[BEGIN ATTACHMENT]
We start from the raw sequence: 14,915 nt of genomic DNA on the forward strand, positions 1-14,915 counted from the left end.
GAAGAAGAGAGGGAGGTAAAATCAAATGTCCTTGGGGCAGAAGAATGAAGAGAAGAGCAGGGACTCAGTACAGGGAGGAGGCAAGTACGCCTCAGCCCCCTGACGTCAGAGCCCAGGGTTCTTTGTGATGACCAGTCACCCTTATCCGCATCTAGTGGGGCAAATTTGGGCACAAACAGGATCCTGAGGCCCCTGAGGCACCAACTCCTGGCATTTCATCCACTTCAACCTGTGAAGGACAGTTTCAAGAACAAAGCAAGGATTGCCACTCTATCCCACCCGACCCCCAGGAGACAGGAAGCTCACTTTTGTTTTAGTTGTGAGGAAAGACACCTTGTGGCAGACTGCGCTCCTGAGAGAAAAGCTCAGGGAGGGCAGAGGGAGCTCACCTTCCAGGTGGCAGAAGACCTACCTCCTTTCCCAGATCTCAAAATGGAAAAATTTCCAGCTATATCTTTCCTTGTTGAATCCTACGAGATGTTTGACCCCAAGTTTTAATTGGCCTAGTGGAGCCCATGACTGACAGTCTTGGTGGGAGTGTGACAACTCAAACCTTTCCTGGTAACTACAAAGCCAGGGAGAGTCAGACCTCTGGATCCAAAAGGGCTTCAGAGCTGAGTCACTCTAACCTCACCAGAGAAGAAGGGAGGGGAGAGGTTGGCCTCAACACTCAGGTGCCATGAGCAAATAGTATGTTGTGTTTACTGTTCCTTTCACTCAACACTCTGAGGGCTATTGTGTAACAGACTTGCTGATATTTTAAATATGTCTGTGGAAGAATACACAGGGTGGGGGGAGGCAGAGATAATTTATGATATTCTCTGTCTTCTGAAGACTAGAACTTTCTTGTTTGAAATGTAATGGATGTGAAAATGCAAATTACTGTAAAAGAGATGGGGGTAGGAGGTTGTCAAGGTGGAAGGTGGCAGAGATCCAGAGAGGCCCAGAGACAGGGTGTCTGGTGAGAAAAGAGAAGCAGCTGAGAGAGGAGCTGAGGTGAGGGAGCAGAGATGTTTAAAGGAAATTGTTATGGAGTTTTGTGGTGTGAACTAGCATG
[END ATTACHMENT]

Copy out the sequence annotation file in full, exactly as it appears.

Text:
We start from the raw sequence: 14,915 nt of genomic DNA on the forward strand, positions 1-14,915 counted from the left end.
GAAGAAGAGAGGGAGGTAAAATCAAATGTCCTTGGGGCAGAAGAATGAAGAGAAGAGCAGGGACTCAGTACAGGGAGGAGGCAAGTACGCCTCAGCCCCCTGACGTCAGAGCCCAGGGTTCTTTGTGATGACCAGTCACCCTTATCCGCATCTAGTGGGGCAAATTTGGGCACAAACAGGATCCTGAGGCCCCTGAGGCACCAACTCCTGGCATTTCATCCACTTCAACCTGTGAAGGACAGTTTCAAGAACAAAGCAAGGATTGCCACTCTATCCCACCCGACCCCCAGGAGACAGGAAGCTCACTTTTGTTTTAGTTGTGAGGAAAGACACCTTGTGGCAGACTGCGCTCCTGAGAGAAAAGCTCAGGGAGGGCAGAGGGAGCTCACCTTCCAGGTGGCAGAAGACCTACCTCCTTTCCCAGATCTCAAAATGGAAAAATTTCCAGCTATATCTTTCCTTGTTGAATCCTACGAGATGTTTGACCCCAAGTTTTAATTGGCCTAGTGGAGCCCATGACTGACAGTCTTGGTGGGAGTGTGACAACTCAAACCTTTCCTGGTAACTACAAAGCCAGGGAGAGTCAGACCTCTGGATCCAAAAGGGCTTCAGAGCTGAGTCACTCTAACCTCACCAGAGAAGAAGGGAGGGGAGAGGTTGGCCTCAACACTCAGGTGCCATGAGCAAATAGTATGTTGTGTTTACTGTTCCTTTCACTCAACACTCTGAGGGCTATTGTGTAACAGACTTGCTGATATTTTAAATATGTCTGTGGAAGAATACACAGGGTGGGGGGAGGCAGAGATAATTTATGATATTCTCTGTCTTCTGAAGACTAGAACTTTCTTGTTTGAAATGTAATGGATGTGAAAATGCAAATTACTGTAAAAGAGATGGGGGTAGGAGGTTGTCAAGGTGGAAGGTGGCAGAGATCCAGAGAGGCCCAGAGACAGGGTGTCTGGTGAGAAAAGAGAAGCAGCTGAGAGAGGAGCTGAGGTGAGGGAGCAGAGATGTTTAAAGGAAATTGTTATGGAGTTTTGTGGTGTGAACTAGCATG